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Outgoing Counterterrorism Chief Urges Changes

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Outgoing Counterterrorism Chief Urges Changes


Outgoing Counterterrorism Chief Urges Changes

Outgoing Counterterrorism Chief Urges Changes

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  • <iframe src="" width="100%" height="290" frameborder="0" scrolling="no" title="NPR embedded audio player">
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Ambassador Henry Crumpton, head of the State Department's counterterrorism unit, is stepping down after a year and a half. The former covert CIA agent in Afghanistan says the United States needs to make strategic changes in efforts to combat terrorism.


Now we meet a man who has led counterterrorism efforts at the State Department for the last 18 months. Ambassador Henry Crumpton was a covert CIA officer who led the agency's intelligence operations in Afghanistan after September 11th. He took on a public role at the State Department, a post he's leaving next month. Yesterday, we spoke with Henry Crumpton about world-wide counterterrorism efforts, and the threat posed by small terrorist cells that are often freelancing - inspired, but not controlled by al-Qaida.

Ambassador HENRY CRUMPTON (Director, Counterterrorism Unit, State Department): They're more agile. They can move across this global battle space within hours, so it's harder for us to find them and harder to engage.

MONTAGNE: You had taken up the challenge in your work with the CIA of fighting al-Qaida. What is your view of what could be done with this threat?

Ambassador CRUMPTON: Especially with this evolving threat, these - I refer to them as micro actors with macro impact because they are small, yet they can deliver a powerful blow as we saw here in our homeland on 9/11. And I think the key to this is interdependence, building trusted networks in the intelligence arena, in the diplomatic arena, in the military and also law enforcement.

MONTAGNE: And in this effort, where are the weak spots?

Ambassador CRUMPTON: Well, I think that it's uneven, depending on what part of the world you're talking about. Some countries have got a very advanced law enforcement and court systems. Others do not. The same is true in terms of their intelligence capabilities, or their military capabilities.

MONTAGNE: Well, I know one place where the court system and the police are very problematic, and that's Afghanistan.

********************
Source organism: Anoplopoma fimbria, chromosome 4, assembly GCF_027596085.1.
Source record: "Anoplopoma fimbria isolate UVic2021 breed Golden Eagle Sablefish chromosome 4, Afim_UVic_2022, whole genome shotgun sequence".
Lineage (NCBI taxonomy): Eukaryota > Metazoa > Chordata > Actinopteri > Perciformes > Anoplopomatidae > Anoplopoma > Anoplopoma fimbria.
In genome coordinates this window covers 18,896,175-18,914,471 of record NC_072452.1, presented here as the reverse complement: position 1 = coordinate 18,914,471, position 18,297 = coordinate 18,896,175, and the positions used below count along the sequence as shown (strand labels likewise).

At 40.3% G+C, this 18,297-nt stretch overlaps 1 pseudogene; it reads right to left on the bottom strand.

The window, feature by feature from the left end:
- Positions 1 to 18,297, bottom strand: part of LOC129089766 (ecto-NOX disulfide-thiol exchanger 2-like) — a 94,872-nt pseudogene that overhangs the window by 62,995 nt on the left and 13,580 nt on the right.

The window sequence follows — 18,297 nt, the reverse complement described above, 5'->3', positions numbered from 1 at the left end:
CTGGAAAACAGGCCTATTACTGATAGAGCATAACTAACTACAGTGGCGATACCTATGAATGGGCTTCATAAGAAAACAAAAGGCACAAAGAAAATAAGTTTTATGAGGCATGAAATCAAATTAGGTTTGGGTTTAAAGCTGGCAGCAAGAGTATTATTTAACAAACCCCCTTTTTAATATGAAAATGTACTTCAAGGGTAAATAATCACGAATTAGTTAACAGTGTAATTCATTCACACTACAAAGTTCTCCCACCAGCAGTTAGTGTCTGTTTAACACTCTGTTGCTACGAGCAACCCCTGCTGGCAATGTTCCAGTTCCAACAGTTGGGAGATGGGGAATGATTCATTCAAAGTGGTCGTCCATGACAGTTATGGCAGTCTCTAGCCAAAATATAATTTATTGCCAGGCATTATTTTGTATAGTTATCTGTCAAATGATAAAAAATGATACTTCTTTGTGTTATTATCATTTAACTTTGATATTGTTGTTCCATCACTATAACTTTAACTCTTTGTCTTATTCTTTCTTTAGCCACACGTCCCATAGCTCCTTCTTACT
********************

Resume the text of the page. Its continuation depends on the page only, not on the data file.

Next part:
Ambassador CRUMPTON: That's a very good example. You see a fairly decent intelligence service there. You see a military that's been well trained and is making progress. But clearly, their police force has got a long way to go.

MONTAGNE: Now, talking about Afghanistan - post-September 11th - am I correct that you were an architect of the notion of enlisting Mujahedeen and other anti-Taliban groups?

Ambassador CRUMPTON: This is a key piece of our success in ‘01 and ‘02 in Afghanistan, and that is understanding the enemy. The enemy was not the Afghan people, not the Afghan government, not necessarily the Taliban writ large. But it was really al-Qaida and those Taliban leaders that decided to ally themselves with al-Qaida. And by defying the enemy that way and looking to Afghanistan as a partner, I think that's why we did have the kind of success in ‘01/‘02.

MONTAGNE: Although one of the consequences of that strategy was that Mujahedeen - who to Afghans, looked like warlords and are, in fact, act like warlords -were put back in power.

Ambassador CRUMPTON: Well, Renee, I think it's important that we understand the initial, the paramount objective immediately after 9/11, and that was to engage al-Qaida to prevent them from another attack. On the heels of that, of course, was how do we help the Afghans build a viable government? And I think we made extraordinary progress.

MONTAGNE: When you took over the Afghan operations and you were in the CIA, you rather famously put up a sign. And that sign quoted Ernest Shackleton, the Antarctic explorer, which was: officers wanted for hazardous journey.

Ambassador CRUMPTON: Yes, and it talks about darkness and low pay and the chance of return, doubtful.

MONTAGNE: When it comes to counterterrorism today, do these sentiments still apply?

Ambassador CRUMPTON: In some areas. I look at what our men and women are doing in Iraq and, I think, other parts of the world. And this is a threat that I believe will be enduring, but also a threat that we must engage enemy and not just with the lethal force. We need to think more broadly, bring all the instruments of statecraft to bear, working with our foreign partners. That will be the enduring answer to this threat.

MONTAGNE: Ambassador Henry Crumpton is coordinator for counterterrorism at the State Department. He'll be leaving that position the first week of February.

Thank you very much for joining us.

Ambassador CRUMPTON: Renee, thank you.

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